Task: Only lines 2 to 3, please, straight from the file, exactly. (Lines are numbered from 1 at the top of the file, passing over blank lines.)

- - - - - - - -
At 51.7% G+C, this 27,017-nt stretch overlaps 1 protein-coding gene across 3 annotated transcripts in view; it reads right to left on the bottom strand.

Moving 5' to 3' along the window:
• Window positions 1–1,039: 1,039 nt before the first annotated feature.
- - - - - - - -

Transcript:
Moving 5' to 3' along the window:
• Window positions 1–1,039: 1,039 nt before the first annotated feature.